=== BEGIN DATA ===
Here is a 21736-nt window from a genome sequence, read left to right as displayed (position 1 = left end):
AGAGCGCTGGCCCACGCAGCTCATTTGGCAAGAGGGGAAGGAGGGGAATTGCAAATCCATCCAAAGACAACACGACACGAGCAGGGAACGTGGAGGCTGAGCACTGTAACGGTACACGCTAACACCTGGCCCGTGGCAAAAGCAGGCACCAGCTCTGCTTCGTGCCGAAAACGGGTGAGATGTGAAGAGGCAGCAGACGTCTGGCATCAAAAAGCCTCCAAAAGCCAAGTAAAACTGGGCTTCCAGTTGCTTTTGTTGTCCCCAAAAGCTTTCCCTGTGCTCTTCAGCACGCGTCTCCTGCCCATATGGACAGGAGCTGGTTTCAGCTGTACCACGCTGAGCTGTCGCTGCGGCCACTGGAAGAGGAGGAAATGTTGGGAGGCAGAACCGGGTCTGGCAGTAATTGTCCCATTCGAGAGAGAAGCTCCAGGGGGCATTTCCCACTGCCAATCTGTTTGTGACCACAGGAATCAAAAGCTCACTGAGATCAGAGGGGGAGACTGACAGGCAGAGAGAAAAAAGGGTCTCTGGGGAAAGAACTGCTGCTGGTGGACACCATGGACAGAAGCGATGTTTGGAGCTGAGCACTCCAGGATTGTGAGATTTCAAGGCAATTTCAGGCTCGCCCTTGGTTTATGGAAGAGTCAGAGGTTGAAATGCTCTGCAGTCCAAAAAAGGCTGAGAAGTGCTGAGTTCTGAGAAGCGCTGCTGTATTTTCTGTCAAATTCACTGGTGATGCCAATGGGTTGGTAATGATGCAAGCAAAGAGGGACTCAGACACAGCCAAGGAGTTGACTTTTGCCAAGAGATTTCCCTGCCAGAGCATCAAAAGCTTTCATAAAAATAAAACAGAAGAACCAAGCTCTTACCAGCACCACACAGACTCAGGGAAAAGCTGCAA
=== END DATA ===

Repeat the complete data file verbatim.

Here is a 21736-nt window from a genome sequence, read left to right as displayed (position 1 = left end):
AGAGCGCTGGCCCACGCAGCTCATTTGGCAAGAGGGGAAGGAGGGGAATTGCAAATCCATCCAAAGACAACACGACACGAGCAGGGAACGTGGAGGCTGAGCACTGTAACGGTACACGCTAACACCTGGCCCGTGGCAAAAGCAGGCACCAGCTCTGCTTCGTGCCGAAAACGGGTGAGATGTGAAGAGGCAGCAGACGTCTGGCATCAAAAAGCCTCCAAAAGCCAAGTAAAACTGGGCTTCCAGTTGCTTTTGTTGTCCCCAAAAGCTTTCCCTGTGCTCTTCAGCACGCGTCTCCTGCCCATATGGACAGGAGCTGGTTTCAGCTGTACCACGCTGAGCTGTCGCTGCGGCCACTGGAAGAGGAGGAAATGTTGGGAGGCAGAACCGGGTCTGGCAGTAATTGTCCCATTCGAGAGAGAAGCTCCAGGGGGCATTTCCCACTGCCAATCTGTTTGTGACCACAGGAATCAAAAGCTCACTGAGATCAGAGGGGGAGACTGACAGGCAGAGAGAAAAAAGGGTCTCTGGGGAAAGAACTGCTGCTGGTGGACACCATGGACAGAAGCGATGTTTGGAGCTGAGCACTCCAGGATTGTGAGATTTCAAGGCAATTTCAGGCTCGCCCTTGGTTTATGGAAGAGTCAGAGGTTGAAATGCTCTGCAGTCCAAAAAAGGCTGAGAAGTGCTGAGTTCTGAGAAGCGCTGCTGTATTTTCTGTCAAATTCACTGGTGATGCCAATGGGTTGGTAATGATGCAAGCAAAGAGGGACTCAGACACAGCCAAGGAGTTGACTTTTGCCAAGAGATTTCCCTGCCAGAGCATCAAAAGCTTTCATAAAAATAAAACAGAAGAACCAAGCTCTTACCAGCACCACACAGACTCAGGGAAAAGCTGCAA